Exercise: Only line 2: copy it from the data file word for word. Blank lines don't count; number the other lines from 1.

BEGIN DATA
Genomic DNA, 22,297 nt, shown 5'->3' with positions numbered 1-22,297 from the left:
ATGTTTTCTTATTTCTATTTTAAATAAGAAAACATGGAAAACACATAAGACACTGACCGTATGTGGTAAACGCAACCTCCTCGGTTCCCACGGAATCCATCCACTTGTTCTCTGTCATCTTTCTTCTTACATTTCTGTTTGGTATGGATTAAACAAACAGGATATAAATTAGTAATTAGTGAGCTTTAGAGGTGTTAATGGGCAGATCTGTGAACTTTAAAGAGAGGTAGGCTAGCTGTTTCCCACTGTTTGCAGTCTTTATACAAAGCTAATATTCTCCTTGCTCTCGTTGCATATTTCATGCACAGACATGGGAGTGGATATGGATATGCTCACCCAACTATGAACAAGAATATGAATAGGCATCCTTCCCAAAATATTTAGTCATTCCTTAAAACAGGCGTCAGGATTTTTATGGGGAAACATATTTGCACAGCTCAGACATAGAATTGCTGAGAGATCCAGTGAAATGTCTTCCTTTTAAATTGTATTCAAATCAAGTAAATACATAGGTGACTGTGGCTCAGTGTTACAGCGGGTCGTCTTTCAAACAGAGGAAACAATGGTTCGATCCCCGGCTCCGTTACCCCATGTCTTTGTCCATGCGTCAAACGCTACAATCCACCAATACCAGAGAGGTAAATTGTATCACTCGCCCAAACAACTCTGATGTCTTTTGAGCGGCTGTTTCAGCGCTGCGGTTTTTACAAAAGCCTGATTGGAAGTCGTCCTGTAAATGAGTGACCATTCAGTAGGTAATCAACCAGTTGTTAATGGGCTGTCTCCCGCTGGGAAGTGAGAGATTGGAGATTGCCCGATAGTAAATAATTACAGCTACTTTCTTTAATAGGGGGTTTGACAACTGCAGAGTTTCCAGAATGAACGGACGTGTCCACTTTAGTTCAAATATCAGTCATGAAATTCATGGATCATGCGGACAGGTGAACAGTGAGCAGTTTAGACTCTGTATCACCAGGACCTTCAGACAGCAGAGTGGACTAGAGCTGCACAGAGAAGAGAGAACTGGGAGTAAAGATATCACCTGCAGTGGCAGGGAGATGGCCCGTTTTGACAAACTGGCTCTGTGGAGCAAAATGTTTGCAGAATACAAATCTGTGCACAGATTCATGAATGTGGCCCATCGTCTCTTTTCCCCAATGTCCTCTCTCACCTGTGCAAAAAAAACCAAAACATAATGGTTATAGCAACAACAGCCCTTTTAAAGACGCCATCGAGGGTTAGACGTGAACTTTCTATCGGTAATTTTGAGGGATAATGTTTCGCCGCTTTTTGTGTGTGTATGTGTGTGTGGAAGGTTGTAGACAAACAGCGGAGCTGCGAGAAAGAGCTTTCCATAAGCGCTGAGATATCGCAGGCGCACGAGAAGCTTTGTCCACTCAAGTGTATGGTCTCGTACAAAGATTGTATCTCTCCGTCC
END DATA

ATGTTTTCTTATTTCTATTTTAAATAAGAAAACATGGAAAACACATAAGACACTGACCGTATGTGGTAAACGCAACCTCCTCGGTTCCCACGGAATCCATCCACTTGTTCTCTGTCATCTTTCTTCTTACATTTCTGTTTGGTATGGATTAAACAAACAGGATATAAATTAGTAATTAGTGAGCTTTAGAGGTGTTAATGGGCAGATCTGTGAACTTTAAAGAGAGGTAGGCTAGCTGTTTCCCACTGTTTGCAGTCTTTATACAAAGCTAATATTCTCCTTGCTCTCGTTGCATATTTCATGCACAGACATGGGAGTGGATATGGATATGCTCACCCAACTATGAACAAGAATATGAATAGGCATCCTTCCCAAAATATTTAGTCATTCCTTAAAACAGGCGTCAGGATTTTTATGGGGAAACATATTTGCACAGCTCAGACATAGAATTGCTGAGAGATCCAGTGAAATGTCTTCCTTTTAAATTGTATTCAAATCAAGTAAATACATAGGTGACTGTGGCTCAGTGTTACAGCGGGTCGTCTTTCAAACAGAGGAAACAATGGTTCGATCCCCGGCTCCGTTACCCCATGTCTTTGTCCATGCGTCAAACGCTACAATCCACCAATACCAGAGAGGTAAATTGTATCACTCGCCCAAACAACTCTGATGTCTTTTGAGCGGCTGTTTCAGCGCTGCGGTTTTTACAAAAGCCTGATTGGAAGTCGTCCTGTAAATGAGTGACCATTCAGTAGGTAATCAACCAGTTGTTAATGGGCTGTCTCCCGCTGGGAAGTGAGAGATTGGAGATTGCCCGATAGTAAATAATTACAGCTACTTTCTTTAATAGGGGGTTTGACAACTGCAGAGTTTCCAGAATGAACGGACGTGTCCACTTTAGTTCAAATATCAGTCATGAAATTCATGGATCATGCGGACAGGTGAACAGTGAGCAGTTTAGACTCTGTATCACCAGGACCTTCAGACAGCAGAGTGGACTAGAGCTGCACAGAGAAGAGAGAACTGGGAGTAAAGATATCACCTGCAGTGGCAGGGAGATGGCCCGTTTTGACAAACTGGCTCTGTGGAGCAAAATGTTTGCAGAATACAAATCTGTGCACAGATTCATGAATGTGGCCCATCGTCTCTTTTCCCCAATGTCCTCTCTCACCTGTGCAAAAAAAACCAAAACATAATGGTTATAGCAACAACAGCCCTTTTAAAGACGCCATCGAGGGTTAGACGTGAACTTTCTATCGGTAATTTTGAGGGATAATGTTTCGCCGCTTTTTGTGTGTGTATGTGTGTGTGGAAGGTTGTAGACAAACAGCGGAGCTGCGAGAAAGAGCTTTCCATAAGCGCTGAGATATCGCAGGCGCACGAGAAGCTTTGTCCACTCAAGTGTATGGTCTCGTACAAAGATTGTATCTCTCCGTCC